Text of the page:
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Human skin oils drive ozone chemistry in occupied house

Study is first time indoor ozone oxidation products probed in actual residence

by Celia Henry Arnaud
February 3, 2021 | A version of this story appeared in Volume 99, Issue 5


Structures of squalene and two products formed by reaction with ozone
Squalene and two products of its reaction with ozone

Ozone pollution is a well-known health concern, but researchers understand less about how the highly reactive molecule behaves indoors in the complex environment of a home. Yingjun Liu of Peking University and coworkers now report that human skin oil drives ozone chemistry in an occupied home as the residents go about their lives (Proc. Natl. Acad. Sci. U.S.A. 2021, DOI: 10.1073/pnas.2018140118). “This is the first time these measurements have been made in an actual home under normal living conditions,” says Charles J. Weschler of Rutgers University, who worked on the study.

By continuously measuring the air in an Oakland, California, home using a proton-transfer-reaction time-of-flight mass spectrometer, the researchers detected volatile compounds known to result from ozone-initiated chemistry, especially products of reaction with squalene, a major lipid in human skin oils. The squalene reaction products were the dominant contributor to ozone-initiated chemistry even when the house was vacant, suggesting to the researchers that squalene on touched surfaces, clothing, and skin flakes in dust continues to react with ozone. During a party with about 15 guests, the squalene reaction products increased significantly.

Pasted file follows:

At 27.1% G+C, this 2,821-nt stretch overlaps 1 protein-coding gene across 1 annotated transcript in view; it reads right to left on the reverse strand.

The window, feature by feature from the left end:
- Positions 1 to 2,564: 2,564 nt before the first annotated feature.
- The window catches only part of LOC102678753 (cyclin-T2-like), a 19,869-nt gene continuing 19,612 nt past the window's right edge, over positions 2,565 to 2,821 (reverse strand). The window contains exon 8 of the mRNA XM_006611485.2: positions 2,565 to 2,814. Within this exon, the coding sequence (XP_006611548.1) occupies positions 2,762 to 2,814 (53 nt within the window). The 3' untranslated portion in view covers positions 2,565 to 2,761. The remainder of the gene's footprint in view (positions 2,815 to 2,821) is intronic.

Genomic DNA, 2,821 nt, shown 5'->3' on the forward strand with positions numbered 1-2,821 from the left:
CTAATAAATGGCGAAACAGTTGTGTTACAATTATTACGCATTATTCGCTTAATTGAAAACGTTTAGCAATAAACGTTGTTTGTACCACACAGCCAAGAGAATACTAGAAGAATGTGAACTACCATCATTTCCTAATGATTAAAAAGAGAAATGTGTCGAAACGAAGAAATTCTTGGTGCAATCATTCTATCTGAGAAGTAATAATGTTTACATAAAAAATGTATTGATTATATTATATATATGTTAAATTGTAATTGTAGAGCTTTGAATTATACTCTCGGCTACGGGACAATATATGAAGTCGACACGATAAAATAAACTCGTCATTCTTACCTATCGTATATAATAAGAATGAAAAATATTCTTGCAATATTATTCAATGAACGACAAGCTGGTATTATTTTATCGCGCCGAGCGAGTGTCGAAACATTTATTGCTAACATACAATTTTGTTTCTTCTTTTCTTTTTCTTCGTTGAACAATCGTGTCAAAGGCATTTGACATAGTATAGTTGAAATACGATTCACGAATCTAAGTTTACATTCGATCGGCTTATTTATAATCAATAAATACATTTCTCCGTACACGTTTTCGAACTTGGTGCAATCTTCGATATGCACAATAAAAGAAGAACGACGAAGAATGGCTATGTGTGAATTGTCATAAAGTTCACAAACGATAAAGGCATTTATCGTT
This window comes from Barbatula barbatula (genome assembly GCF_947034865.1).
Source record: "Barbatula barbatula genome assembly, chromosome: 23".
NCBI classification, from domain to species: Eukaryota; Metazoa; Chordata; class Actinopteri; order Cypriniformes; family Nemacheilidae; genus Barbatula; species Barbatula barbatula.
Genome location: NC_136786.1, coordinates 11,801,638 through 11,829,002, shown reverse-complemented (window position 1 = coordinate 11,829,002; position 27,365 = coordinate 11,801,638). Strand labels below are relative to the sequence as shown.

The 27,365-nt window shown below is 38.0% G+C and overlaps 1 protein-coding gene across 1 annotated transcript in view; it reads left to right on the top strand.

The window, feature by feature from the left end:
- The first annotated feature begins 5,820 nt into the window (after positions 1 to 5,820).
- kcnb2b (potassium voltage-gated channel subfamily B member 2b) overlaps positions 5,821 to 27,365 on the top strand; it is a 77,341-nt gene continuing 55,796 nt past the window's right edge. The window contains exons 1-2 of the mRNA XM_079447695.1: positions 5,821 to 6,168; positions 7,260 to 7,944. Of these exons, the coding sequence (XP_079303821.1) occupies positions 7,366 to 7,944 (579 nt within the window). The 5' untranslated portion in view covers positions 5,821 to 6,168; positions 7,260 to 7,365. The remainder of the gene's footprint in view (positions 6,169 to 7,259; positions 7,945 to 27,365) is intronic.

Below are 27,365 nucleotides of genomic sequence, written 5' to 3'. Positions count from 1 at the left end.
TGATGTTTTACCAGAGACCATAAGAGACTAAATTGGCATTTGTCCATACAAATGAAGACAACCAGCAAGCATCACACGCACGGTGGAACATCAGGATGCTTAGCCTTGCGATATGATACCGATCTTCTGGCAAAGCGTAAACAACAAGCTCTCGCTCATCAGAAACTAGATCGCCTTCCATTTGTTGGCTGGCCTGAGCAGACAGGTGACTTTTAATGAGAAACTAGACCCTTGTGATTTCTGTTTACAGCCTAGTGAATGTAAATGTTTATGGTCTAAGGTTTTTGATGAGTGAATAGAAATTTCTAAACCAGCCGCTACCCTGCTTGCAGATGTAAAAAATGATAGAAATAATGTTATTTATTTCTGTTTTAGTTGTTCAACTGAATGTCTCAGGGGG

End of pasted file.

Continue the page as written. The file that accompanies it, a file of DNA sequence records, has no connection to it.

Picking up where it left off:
Because the ozone and ozone reaction products were present at similar levels, scientists interested in ozone health effects need “to start thinking a little harder about whether these products could be as important as ozone and why,” says Allen H. Goldstein of the University of California, Berkeley, who worked on the study. The base ozone levels measured in the home over the 8-week campaign were a fraction of those outdoors at the time of the study and well below levels of concern. Because the ozone concentrations were so low, the researchers think the findings will be representative of many homes in the US.

“The one big limitation of this work is that their instruments weren’t tuned to detect some of the more toxic, oxidized molecules that might be produced” from indoor reactions with ozone, Delphine Farmer, who studies indoor chemistry at Colorado State University, writes in an email. “So unfortunately, we don’t have a handle on whether there are health implications of this finding or if it is merely fascinating chemistry.”



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